How to install Snapd on Linux

Since snapd is an essential component of Snap, the first thing you need to do is install it on your system. However, if you are running one of the following Linux distributions, snapd is already pre-installed on your system: KDE Neon, Manjaro, Ubuntu (16.04 / 4 LTS and 20.04 LTS), Zorin OS.

Some other Linux distributions require you to install snapd manually.

Under Debian / Ubuntu:

sudo apt update
sudo apt install snapd

Installing snapd on CentOS and other RHEL-based distributions is very easy:

yum install epel-release
yum install snapd

To install snapd on Fedora:

sudo dnf install snapd

Under Arch Linux:

git clone https://aur.archlinux.org/snapd.git
CD Snapd
makepkg -si

Related: How to Install and Remove Packages in Arch Linux

How to install snapd on Manjaro Linux:

sudo pacman -S snapd

After the installation you will need the systemd Unit responsible for managing Snap communications on (some) Linux distributions before you can use Snap.

If you are using a Linux distribution other than Ubuntu and its derivatives, run the following command to enable the snapd systemd unit:

sudo systemctl enable –now snapd.socket

Finally restart your system with:

restart sudo

Learn more: How to manage system services with the systemctl command

How to use Snap on Linux

Using Snap is pretty similar to using other package managers. Since you installed snapd on your system in the previous step, you can now access the Snap tool and easily interact with Snaps from the Snap Store.

Find a snap

Snap lets you explore the Snap Store and find packages in different categories. So if you want to search for snaps in a specific category, use the following command syntax:

snap find package_category

For example:

Snap Find Development

If you come across a package and want to learn more about it, use the the information Method with the standard command.

snap info package_name

For example, to extract information about the GIMP snap:

Snap Info Gimp

Install a snap

Finally, when you find a Snap that suits your needs, you can install it by running:

sudo snap install package_name

After the installation you will find the program in the Applications Your Linux distribution's menu. You can then run it directly from the menu or via the terminal by entering the name.

List installed snaps

To get a list of all installed Snaps on your system:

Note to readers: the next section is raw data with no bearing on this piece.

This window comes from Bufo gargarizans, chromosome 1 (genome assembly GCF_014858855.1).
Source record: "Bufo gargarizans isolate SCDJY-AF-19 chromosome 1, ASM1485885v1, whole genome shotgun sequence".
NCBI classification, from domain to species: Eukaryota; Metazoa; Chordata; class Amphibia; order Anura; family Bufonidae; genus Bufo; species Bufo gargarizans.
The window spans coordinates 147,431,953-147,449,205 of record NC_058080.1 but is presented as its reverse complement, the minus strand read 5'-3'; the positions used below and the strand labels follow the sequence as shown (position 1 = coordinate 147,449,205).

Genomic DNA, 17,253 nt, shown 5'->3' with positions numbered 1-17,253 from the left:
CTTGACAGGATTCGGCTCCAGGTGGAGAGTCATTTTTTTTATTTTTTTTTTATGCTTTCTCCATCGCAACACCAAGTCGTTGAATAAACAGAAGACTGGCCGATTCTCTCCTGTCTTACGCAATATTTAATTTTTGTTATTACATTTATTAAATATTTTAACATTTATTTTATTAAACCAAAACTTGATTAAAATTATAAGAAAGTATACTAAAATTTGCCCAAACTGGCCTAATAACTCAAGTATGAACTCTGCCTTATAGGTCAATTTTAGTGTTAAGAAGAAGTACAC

Snap list

View version information of a Snap

To find out the current version of a Snap, do the following:

Package Name Snap List

Update snaps

Snap will automatically update the packages installed on your system. To make this easier, snapd is set by default to check for updates four times a day. However, you can change this update frequency as you wish.

In addition, if necessary, you can perform an immediate update by doing the following:

Snap refresh

Similarly, you can also check for an update for a Snap with:

sudo snap update package_name

When you do, Snap will check the channel the Snap is tracking for a newer version. If an update is available, it will be downloaded and installed automatically.

Related: How to Update Any or All Apps on Linux in Seconds

Revert to the previously used version of a Snap

If you run into problems after updating a Snap, you can revert to its previous version by doing the following:

sudo snap revert package_name

Deactivating and activating a snap

At times when you are not using a Snap but may need to in the future, you can temporarily turn it off and turn it back on if necessary. That way, you don't have to painstakingly uninstall and reinstall the snap.

To disable a snap, type:

disable sudo snap package_name

If you want to enable it, just do the following:

activate sudo snap package_name

Removing a Snap

Finally, you'll remove unused Snaps on your system that you probably won't need in the future:

sudo snap remove package_name

Successful setup of Snap on Linux

If you've followed the instructions up to this point, Snap is ready to use on your Linux system. You should then be able to find and download most of the packages you need. Of course, like any other package manager, it can take you some time to familiarize yourself with Snap. But once you get the hang of it, you can use it effectively.

However, there are both pros and cons to using Snap that you should consider before you get started. If you're looking for an alternative to Snap – one that goes well with the free and open source methodology – check out Flatpaks to get a better idea of ​​which package manager has a better store for downloading Linux apps.

Flathub vs. Snap Store: Best Sites for Downloading Linux Apps

If you're looking to download Linux apps, how do Flathub and Snap Store compare? We'll pit them against each other to find out.

Continue reading

About the author

Yash Wate
(14 articles published)

Yash is Staff Writer at MUO for DIY, Linux, programming and security. Before he discovered his passion for writing, he developed for the web and iOS. You can also find his writing on TechPP where he covers other industries. In addition to technology, he likes to talk about astronomy, Formula 1 and clocks.

More
By Yash Wate

Subscribe to our newsletter

Subscribe to our newsletter for tech tips, reviews, free e-books, and exclusive offers!

One more step …!

Please confirm your email address in the email we just sent you.

Leave a Reply

Your email address will not be published. Required fields are marked *